Sunday, March 27, 2005


Every year, the "Aunts" would come to visit us at The Farm. Their names were Stella, Della and Nell, which of course, in Southern Illinois twang, became "Ain't Stellie; Ain't Dellie; and Ain't Nellie. They were my father's sisters-in-law. But the Aunt I remember most is Ain't Dorie, who was my father's sister and always visited alone. Ain't Dorie was somewhat of a family pariah because she had become pregnant by a male friend, refused to marry him, and raised her baby son by outrageous thing to do back in those days.

Ain't Dorie only liked children who resembled my father's side of the family. If you were "a Hicks", you were a superb human being with no faults and sparkling good looks. However, if you looked like my mother's side of the family, Ain't Dorie considered you unfit to walk the earth. Since my sister resembled my mother, Ain't Dorie ignored her existence. But, with my pudgy frame and huge eyes, Ain't Dorie deemed me a "true Hicks" and doted upon me.

Ain't Dorie herself was a short, plump woman with her big eyes hidden behind thick glasses. She only tolerated my mother, but considered my father, whom she called "Johnny", to be the salt of the earth. And even though my mother worked from dawn to dusk with her chores and her garden, Ain't Dorie considered her a bit lazy on the parenting side of things and made remarks like "Daisy, them kids are completely out of control!"

That we were, a great group of youngsters, many of them my neices and nephews, as well as my brothers and sisters. We were rowdy and noisy and did not fall asleep at nine o'clock at night, as Ain't Dorie thought we should. She retired early and Mom gave her mine and Helma's bedroom, forcing us to sleep on a pallet in the hall. My brother, Deed, was a teenager at that time, a gawky, lanky kid who wore corduroy pants that whistled when he walked, his thighs rubbing together in a rythmnic way. Because he was male, and males were considered far more important than females in those days, simply because they could work in the fields while females performed lowly tasks, Deed got a bed of his own.

Because a woman of Ain't Dorie's stature could not be expected to walk downstairs at night to answer the call of nature in the grass alongside the porch, as the rest of us did; and because there was no way she could walk down that weed-lined path to the outhouse, Mom provided her with a huge, white pot. Every morning, Mom emptied this pot, as Ain't Dorie sipped her morning tea.

Deed had a girlfriend down the road and used to go to visit her until midnight or so, when Mom insisted he come home. But, during one of Ain't Dorie's visits, Mom told him he could not go out, because his late homecoming would disturb Ain't Dorie, who had just that morning told her that "them caterwallin' kids are a disgrace!".

We conspired on a way to smuggle Deed out of the house away from my mother's gaze. Pop was no problem because he spent his evenings in his easy chair, smoking his pipe and reading Westbrook Pegler. But Mom always rustled around in the kitchen, clearing up the dishes and mopping the floor. So, Deed was forced to tiptoe through the storeroom and down into the dark and cobweb-infested cellar. The rest of us, this huge group of giggling children, opened the double doors of the cellar, and allowed Deed to escape for a rendezvous with his true love. It was so romantic that we mooned about it dreamily, casting Deed as Sir Launcelot bowing on bended knee before his lady love.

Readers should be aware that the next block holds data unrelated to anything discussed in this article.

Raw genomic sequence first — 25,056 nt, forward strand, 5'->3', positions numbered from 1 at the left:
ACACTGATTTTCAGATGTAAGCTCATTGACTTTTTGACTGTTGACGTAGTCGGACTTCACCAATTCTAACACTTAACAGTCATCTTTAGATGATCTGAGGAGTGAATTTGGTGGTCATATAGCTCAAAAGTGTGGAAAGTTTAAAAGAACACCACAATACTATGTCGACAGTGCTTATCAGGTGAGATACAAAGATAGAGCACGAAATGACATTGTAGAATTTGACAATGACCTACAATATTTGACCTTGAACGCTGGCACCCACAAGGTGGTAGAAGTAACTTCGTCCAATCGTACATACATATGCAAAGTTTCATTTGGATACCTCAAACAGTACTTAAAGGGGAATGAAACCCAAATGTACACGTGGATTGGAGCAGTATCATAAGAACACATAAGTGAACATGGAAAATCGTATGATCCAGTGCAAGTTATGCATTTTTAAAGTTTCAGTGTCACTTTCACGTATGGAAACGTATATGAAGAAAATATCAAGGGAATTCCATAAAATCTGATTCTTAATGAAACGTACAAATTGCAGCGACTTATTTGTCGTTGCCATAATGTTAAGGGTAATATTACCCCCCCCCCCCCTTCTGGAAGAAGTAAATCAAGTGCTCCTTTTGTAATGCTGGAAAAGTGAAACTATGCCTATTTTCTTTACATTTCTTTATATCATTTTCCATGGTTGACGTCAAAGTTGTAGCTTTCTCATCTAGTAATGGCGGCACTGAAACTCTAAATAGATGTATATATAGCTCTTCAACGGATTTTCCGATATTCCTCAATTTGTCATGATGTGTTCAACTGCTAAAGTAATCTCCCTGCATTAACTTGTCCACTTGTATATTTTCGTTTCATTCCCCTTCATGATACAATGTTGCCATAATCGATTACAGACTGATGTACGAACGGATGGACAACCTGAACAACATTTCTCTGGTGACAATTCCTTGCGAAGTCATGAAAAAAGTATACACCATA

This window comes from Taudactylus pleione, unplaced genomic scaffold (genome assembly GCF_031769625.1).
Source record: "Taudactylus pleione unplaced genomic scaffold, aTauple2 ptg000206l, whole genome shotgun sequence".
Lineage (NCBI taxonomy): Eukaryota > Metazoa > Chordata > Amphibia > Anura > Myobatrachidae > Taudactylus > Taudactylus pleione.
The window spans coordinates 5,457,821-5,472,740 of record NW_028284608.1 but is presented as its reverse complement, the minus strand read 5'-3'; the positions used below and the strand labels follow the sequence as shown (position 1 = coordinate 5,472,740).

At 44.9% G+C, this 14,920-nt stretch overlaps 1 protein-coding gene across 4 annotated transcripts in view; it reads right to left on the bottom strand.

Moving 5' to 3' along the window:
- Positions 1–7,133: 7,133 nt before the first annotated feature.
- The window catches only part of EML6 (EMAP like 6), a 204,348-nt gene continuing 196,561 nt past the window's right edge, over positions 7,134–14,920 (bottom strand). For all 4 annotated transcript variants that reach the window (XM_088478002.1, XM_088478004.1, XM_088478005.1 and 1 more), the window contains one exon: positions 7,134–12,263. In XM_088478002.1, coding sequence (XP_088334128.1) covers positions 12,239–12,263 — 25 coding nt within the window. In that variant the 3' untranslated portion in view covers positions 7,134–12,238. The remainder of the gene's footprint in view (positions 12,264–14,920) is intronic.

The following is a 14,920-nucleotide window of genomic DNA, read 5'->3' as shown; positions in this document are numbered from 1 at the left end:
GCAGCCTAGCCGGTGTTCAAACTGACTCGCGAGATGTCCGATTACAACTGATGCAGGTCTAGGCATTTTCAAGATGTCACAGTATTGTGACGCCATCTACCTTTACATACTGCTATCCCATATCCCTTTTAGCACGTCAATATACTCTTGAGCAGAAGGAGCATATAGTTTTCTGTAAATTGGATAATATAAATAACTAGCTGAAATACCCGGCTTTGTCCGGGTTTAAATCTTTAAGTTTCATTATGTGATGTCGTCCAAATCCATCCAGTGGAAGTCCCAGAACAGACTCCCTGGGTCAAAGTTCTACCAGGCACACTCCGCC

Deed was going to reenter the house through his bedroom window, so we dutifully placed a wooden ladder up against the house to await his homecoming. And finally, still giggling over our innovative rescue of youthful romance, we all fell asleep.

In the middle of the night, we were all awakened by a sudden loud clanking noise and a shattering scream. The screams and clanking continued, and we all clambered out of bed, trembling and frightened, clutching each other for support. Mom came running up the stairs brandishing her broom, shouting "What is it? What happened?" And Pop, always calm in a crisis, stood at the bottom of the stairs, awaiting developments.

Evidently Deed had not been able to pry his window open, so he had moved the ladder to another window, unwittingly selecting the window leading to the room where Ain't Dorie was sleeping. She had jumped up and immediately began beating the intruder on the head with her pillow. Deed, off balance, had stumbled into Aunt Dorie's pot, his foot sticking into the container while the lid clanged against the wall. Aunt Dorie, screaming for help, had continued to flail at Deed until my mother came to her rescue. Angry with Deed, Mom led Ain't Dorie downstairs for a comforting cup of tea and sent the rest of us off to our beds. As we lay there awaiting sleep, we could hear Pop chortling with laughter downstairs, while Mom indignantly tried to hush him up. Deed extricated himself from the pot, and had to go wash up, gagging and spitting from the fumes. Feathers from the pillow were stuck in his hair. It was hours before the household was settled down again.

The next morning, Ain't Dorie was still pale and shaken. She referred to Deed as "that young hooligan", and cut her visit short. Pop thought the whole thing was funny and sat chuckling while he ate breakfast. Ain't Dorie declared herself too breathless to eat and said she'd pick up a bite at the bus station, where people knew how to control their children.

The next year, Ain't Dorie arrived again for her yearly visit and never again alluded to her midnight visitor. She evidently forgave Deed because he was a "Hicks man", with his lanky frame and tousled hair, and while Hicks' men may be misguided, they are never truly wrong.